8. (1) The court before making an adoption order shall be satisfied—
(a) that every person whose consent is necessary under this Act, and whose consent is not dispensed with, has consented to and understands the nature and effect of the adoption order for which application is made, and in particular in the case of any parent understands that the effect of the adoption order will be permanently to deprive him or her of his or her parental rights;
(b) that the order if made will be for the welfare of the infant, due consideration being for this purpose given to the wishes of the infant, having regard to the age and understanding of the infant; and
(c) that the applicant has not received or agreed to receive, and that no person has made or given or agreed to make or give to the applicant, any payment or other reward in consideration of the adoption except such as the court may sanction . . .
11. . . . (4) For the purpose of any application under this Act and subject to any rules under this section, the court shall appoint some person or body to act as guardian ad litem of the infant upon the hearing of the application with the duty of safeguarding the interests of the infant before the courts.
Convention on the Rights of the Child,  ratified Nov. 5, 1990
1. States Parties shall assure to the child who is capable of forming his or her own views the right to express those views freely in all matters affecting the child, the views of the child being given due weight in accordance with the age and maturity of the child.
2. For this purpose, the child shall in particular be provided the opportunity to be heard in any judicial and administrative proceedings affecting the child, either directly, or through a representative or an appropriate body, in a manner consistent with the procedural rules of national law.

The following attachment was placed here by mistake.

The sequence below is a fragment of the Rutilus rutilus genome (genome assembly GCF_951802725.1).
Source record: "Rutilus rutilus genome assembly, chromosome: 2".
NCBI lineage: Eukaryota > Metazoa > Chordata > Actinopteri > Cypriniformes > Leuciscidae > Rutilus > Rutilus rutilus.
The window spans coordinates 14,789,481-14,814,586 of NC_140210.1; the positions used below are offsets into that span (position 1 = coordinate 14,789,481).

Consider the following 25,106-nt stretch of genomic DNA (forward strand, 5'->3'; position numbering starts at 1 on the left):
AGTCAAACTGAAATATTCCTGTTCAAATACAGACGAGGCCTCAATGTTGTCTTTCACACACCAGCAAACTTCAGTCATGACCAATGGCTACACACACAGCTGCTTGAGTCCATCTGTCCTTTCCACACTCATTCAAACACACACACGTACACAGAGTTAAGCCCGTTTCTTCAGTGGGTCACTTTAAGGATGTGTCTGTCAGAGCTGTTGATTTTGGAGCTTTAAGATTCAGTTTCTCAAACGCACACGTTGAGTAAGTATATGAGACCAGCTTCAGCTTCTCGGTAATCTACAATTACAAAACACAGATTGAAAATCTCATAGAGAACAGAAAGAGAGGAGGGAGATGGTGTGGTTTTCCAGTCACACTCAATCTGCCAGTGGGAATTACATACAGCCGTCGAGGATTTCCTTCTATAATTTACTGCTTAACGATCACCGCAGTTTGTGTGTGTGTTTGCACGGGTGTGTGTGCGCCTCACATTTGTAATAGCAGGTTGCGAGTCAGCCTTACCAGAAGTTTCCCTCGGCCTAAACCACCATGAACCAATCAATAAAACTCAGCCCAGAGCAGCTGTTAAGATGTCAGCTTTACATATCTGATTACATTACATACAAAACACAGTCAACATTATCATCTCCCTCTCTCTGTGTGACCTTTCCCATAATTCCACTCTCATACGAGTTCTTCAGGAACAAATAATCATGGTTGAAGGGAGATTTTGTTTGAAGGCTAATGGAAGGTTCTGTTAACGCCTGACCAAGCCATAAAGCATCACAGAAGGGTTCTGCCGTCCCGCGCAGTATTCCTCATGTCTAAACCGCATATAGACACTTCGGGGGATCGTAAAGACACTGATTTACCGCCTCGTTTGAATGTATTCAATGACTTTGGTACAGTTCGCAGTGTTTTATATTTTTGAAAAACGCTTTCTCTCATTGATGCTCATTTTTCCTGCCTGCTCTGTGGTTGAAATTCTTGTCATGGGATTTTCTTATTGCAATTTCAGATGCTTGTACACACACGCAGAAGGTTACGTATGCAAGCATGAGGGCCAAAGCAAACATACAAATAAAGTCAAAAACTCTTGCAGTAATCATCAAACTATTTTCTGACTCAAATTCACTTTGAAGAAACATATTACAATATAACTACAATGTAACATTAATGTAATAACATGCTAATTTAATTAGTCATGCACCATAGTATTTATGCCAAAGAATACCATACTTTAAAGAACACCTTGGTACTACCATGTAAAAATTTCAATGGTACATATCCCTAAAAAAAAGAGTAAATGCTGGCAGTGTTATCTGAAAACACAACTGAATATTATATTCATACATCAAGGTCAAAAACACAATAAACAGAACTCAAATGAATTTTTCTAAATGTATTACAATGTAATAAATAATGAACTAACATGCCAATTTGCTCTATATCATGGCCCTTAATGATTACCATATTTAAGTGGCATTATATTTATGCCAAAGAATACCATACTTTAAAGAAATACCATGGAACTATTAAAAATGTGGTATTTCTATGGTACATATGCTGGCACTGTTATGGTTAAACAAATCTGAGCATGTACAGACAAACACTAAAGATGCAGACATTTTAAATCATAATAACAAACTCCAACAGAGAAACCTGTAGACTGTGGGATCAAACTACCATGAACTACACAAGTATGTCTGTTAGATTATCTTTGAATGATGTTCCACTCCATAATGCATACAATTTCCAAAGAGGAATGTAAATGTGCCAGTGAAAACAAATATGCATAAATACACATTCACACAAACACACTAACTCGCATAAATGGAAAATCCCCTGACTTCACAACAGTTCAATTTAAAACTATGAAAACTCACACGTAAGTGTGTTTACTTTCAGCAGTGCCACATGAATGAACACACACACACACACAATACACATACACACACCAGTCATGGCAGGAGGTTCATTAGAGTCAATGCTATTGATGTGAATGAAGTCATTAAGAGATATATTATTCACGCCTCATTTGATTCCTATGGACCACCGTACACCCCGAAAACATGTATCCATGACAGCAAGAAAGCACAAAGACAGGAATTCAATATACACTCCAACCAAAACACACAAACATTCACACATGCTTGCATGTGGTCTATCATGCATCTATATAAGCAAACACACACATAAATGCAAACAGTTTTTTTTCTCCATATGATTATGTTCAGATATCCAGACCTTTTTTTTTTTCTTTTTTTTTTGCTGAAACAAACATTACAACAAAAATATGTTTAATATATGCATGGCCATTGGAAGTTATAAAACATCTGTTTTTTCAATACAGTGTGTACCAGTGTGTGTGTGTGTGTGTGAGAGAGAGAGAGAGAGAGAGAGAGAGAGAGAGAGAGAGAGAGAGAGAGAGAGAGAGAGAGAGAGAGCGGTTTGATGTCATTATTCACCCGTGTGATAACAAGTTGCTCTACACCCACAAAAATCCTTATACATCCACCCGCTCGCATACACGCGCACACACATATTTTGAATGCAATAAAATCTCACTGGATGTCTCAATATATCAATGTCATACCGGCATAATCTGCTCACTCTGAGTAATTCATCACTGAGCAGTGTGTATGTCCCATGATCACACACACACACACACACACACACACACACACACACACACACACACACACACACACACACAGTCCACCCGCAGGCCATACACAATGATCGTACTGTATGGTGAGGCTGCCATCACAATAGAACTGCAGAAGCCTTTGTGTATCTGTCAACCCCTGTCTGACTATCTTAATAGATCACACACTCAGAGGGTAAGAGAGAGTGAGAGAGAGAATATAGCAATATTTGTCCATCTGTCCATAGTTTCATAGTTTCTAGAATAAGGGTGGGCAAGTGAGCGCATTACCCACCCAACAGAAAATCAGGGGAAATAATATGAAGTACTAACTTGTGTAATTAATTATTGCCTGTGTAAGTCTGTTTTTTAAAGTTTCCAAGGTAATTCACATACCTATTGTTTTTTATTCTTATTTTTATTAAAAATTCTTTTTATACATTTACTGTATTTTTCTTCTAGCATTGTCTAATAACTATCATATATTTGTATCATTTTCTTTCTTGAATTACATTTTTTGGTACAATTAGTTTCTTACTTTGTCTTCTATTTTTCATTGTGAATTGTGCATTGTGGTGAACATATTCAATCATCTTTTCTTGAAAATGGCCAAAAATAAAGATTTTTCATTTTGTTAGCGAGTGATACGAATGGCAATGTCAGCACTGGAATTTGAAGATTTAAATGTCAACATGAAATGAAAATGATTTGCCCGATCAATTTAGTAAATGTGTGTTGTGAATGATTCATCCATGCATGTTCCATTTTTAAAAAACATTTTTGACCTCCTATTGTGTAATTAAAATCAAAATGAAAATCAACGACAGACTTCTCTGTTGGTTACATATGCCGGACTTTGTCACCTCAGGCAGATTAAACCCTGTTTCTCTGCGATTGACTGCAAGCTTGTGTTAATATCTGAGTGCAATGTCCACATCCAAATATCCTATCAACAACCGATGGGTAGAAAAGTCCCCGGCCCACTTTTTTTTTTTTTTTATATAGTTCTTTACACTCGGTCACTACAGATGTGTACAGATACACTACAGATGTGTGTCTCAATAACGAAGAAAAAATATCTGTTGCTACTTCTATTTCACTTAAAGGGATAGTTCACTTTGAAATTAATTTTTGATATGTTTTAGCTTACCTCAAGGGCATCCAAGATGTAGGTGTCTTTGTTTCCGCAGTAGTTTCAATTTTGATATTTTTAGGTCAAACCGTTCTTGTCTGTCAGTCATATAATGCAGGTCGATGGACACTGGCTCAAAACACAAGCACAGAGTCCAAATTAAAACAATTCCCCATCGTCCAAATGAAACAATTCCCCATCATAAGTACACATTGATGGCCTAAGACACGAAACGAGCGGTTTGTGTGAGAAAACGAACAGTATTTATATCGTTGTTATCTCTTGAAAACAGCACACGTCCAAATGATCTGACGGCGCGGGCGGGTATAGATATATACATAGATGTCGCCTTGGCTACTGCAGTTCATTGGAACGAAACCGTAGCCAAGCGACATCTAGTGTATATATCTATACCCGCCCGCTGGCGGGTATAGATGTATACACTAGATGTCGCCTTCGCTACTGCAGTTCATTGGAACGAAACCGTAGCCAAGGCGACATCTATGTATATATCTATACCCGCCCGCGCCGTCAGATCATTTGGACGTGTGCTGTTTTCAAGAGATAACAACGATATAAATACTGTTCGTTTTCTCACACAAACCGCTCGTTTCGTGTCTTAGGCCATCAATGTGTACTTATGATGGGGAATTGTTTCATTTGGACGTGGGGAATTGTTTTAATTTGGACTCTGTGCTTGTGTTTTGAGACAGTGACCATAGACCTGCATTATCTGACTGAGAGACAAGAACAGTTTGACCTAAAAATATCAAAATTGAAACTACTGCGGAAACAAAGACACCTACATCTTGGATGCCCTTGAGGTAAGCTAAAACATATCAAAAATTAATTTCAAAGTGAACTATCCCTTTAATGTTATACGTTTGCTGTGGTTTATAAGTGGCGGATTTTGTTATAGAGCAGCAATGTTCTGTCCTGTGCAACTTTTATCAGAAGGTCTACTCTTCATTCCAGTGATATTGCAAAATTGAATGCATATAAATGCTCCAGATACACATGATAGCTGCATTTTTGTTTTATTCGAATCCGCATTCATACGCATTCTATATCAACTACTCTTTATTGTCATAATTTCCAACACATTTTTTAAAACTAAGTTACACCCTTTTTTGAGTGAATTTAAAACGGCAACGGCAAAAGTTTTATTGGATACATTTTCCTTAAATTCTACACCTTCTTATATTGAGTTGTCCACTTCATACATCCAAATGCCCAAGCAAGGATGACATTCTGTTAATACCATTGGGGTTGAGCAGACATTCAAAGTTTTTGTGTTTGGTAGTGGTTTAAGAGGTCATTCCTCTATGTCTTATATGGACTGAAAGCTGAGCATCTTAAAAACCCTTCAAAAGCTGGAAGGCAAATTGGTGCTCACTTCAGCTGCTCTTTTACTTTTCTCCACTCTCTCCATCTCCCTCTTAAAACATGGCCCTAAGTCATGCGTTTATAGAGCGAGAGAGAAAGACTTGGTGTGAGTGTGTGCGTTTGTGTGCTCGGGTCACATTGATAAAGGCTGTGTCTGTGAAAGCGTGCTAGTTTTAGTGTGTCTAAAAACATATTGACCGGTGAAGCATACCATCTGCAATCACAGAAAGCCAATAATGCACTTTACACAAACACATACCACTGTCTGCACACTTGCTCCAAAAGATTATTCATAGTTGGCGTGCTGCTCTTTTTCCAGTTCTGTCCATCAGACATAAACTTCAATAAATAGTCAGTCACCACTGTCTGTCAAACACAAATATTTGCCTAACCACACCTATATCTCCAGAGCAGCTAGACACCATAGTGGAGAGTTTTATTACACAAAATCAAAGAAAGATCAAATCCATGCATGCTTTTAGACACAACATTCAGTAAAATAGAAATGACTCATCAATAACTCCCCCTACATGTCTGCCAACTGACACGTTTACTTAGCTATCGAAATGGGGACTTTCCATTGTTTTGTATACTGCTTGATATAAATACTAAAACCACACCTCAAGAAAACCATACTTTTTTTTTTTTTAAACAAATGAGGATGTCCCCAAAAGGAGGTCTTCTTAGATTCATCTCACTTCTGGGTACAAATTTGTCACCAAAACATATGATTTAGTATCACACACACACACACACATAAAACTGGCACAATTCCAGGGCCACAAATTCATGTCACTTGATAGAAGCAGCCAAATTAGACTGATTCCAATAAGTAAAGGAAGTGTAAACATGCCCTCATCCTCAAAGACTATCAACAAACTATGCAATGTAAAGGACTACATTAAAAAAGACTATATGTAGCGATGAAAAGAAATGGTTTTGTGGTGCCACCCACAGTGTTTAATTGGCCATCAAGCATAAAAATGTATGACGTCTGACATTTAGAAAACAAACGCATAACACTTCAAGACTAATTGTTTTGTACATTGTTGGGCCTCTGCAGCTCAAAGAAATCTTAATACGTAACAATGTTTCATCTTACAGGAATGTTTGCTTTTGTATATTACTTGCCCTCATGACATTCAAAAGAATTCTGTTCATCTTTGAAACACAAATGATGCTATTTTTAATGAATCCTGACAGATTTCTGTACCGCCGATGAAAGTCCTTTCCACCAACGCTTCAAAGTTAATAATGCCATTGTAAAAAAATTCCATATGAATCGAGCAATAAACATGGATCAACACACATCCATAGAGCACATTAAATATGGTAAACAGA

www.gov.gd (Government of Grenada – broken link),
http://www.georgetown.edu/pdba/Constitutions/Grenada/gren73eng.html (Gr. Constitution),
http://www.sdnp.org.gy/parliament/acts1.htm (list of Guyana Acts)
http://www.iin.oea.org/Congreso%20Explotation%20Sexual/GRENADA_ing.PDF (Grenada Country Report to the Inter-American Institute for Children of the Organization of American States)
Google searches: various combinations of “Child Protection Act,” “Grenada,” “child protection,” and “No. 17 of 1998.”
 Concluding Observations of the Committee on the Rights of the Child : Grenada. 28/02/2000, Committee on the Rights of the Child, 23rd Sess., 615th mtg., ¶15, U.N. Doc. CRC/C/15/Add.121 available at http://www.unhchr.ch/tbs/doc.nsf, and also here, and also as .pdf Document, and also as Word Document.
 Bureau of Democracy, Human Rights, and Labor, Human Rights Report: Grenada, U.S. State Department, Intro. (2005) available http://www.state.gov/g/drl/rls/hrrpt/2004/41775.htm.
 Human Rights Report: Grenada, §5, supra note 3.
 G.A. Res. 44/125, U.N. GAOR, 44th Session, Supp. No. 49, U.N. Doc. A/44/736 (1989).